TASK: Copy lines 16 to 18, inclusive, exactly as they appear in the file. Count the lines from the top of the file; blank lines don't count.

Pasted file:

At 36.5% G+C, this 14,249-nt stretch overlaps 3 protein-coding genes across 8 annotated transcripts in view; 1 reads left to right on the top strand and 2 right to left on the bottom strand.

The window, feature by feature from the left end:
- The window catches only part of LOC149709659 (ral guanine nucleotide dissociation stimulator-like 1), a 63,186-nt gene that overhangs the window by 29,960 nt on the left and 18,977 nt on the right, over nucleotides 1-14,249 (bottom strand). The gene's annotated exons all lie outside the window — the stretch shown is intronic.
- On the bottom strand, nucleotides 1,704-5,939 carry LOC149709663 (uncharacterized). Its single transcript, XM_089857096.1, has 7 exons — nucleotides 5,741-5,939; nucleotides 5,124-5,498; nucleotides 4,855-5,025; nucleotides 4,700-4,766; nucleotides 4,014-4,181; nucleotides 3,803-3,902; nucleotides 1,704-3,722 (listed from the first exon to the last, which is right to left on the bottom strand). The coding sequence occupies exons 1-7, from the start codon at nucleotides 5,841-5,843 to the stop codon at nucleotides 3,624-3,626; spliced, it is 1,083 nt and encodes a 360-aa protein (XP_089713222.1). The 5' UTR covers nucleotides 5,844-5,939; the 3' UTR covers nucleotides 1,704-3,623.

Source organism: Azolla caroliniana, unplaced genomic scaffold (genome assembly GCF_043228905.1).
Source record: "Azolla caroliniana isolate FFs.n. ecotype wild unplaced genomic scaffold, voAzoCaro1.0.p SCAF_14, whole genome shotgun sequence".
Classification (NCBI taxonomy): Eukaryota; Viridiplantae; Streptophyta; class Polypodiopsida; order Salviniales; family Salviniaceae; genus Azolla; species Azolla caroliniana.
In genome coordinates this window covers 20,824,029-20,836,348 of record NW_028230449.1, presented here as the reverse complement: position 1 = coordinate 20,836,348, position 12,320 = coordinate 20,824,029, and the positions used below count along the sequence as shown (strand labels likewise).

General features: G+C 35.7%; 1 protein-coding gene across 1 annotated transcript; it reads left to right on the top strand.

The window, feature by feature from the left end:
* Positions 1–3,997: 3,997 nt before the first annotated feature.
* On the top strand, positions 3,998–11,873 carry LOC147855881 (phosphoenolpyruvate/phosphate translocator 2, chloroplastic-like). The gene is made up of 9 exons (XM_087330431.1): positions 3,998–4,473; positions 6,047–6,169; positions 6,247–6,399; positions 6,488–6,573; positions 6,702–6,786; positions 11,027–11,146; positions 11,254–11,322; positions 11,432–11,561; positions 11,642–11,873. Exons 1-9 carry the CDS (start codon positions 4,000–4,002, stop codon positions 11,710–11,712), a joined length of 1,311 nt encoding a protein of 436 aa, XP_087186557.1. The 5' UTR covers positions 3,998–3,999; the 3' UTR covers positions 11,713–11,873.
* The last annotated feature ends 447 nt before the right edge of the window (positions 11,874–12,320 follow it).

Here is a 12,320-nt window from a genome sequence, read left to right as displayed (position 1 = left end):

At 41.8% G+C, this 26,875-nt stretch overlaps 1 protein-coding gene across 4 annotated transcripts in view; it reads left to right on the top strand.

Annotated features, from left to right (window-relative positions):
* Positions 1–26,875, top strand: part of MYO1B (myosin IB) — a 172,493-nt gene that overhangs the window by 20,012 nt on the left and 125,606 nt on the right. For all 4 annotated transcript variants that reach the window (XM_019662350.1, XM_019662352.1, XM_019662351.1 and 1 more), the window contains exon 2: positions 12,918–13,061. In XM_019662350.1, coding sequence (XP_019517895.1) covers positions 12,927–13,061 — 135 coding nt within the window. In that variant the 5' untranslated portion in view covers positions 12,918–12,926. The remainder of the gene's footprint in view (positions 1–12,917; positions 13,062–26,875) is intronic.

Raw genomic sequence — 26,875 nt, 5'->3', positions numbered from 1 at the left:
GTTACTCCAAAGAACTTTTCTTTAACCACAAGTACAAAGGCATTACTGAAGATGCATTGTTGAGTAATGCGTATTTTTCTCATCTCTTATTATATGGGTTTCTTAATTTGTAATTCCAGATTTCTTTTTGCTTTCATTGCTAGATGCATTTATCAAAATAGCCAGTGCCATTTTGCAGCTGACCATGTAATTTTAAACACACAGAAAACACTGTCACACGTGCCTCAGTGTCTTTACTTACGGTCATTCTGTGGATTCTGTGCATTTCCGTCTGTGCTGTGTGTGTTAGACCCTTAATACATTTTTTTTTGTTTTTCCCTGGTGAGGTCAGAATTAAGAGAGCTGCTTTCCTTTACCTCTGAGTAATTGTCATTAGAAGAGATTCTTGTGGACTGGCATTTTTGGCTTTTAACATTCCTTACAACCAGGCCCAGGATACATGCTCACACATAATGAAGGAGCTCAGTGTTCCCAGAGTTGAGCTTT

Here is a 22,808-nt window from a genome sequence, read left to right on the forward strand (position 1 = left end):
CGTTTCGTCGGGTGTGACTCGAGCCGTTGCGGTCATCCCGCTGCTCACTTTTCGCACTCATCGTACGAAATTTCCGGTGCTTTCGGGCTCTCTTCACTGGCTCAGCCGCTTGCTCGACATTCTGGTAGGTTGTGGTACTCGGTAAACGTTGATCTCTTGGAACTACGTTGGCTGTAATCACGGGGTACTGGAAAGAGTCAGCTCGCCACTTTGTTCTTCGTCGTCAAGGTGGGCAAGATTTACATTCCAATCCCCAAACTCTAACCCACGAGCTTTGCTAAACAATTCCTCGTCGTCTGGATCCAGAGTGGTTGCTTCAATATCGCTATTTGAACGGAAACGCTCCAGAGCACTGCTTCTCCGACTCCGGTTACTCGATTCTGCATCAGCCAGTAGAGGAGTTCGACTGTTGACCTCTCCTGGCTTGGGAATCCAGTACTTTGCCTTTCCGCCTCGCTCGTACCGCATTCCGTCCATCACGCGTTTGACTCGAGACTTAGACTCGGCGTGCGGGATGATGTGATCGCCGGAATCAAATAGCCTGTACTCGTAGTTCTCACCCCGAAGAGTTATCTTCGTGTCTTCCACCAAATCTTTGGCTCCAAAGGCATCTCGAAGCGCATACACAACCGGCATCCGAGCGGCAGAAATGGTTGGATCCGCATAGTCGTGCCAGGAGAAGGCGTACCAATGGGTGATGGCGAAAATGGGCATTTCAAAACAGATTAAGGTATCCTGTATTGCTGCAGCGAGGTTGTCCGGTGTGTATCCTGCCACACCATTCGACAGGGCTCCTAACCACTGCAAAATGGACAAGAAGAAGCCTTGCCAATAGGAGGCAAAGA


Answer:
Annotated features, from left to right (window-relative positions):
* Positions 1–26,875, top strand: part of MYO1B (myosin IB) — a 172,493-nt gene that overhangs the window by 20,012 nt on the left and 125,606 nt on the right. For all 4 annotated transcript variants that reach the window (XM_019662350.1, XM_019662352.1, XM_019662351.1 and 1 more), the window contains exon 2: positions 12,918–13,061. In XM_019662350.1, coding sequence (XP_019517895.1) covers positions 12,927–13,061 — 135 coding nt within the window. In that variant the 5' untranslated portion in view covers positions 12,918–12,926. The remainder of the gene's footprint in view (positions 1–12,917; positions 13,062–26,875) is intronic.

Raw genomic sequence — 26,875 nt, 5'->3', positions numbered from 1 at the left: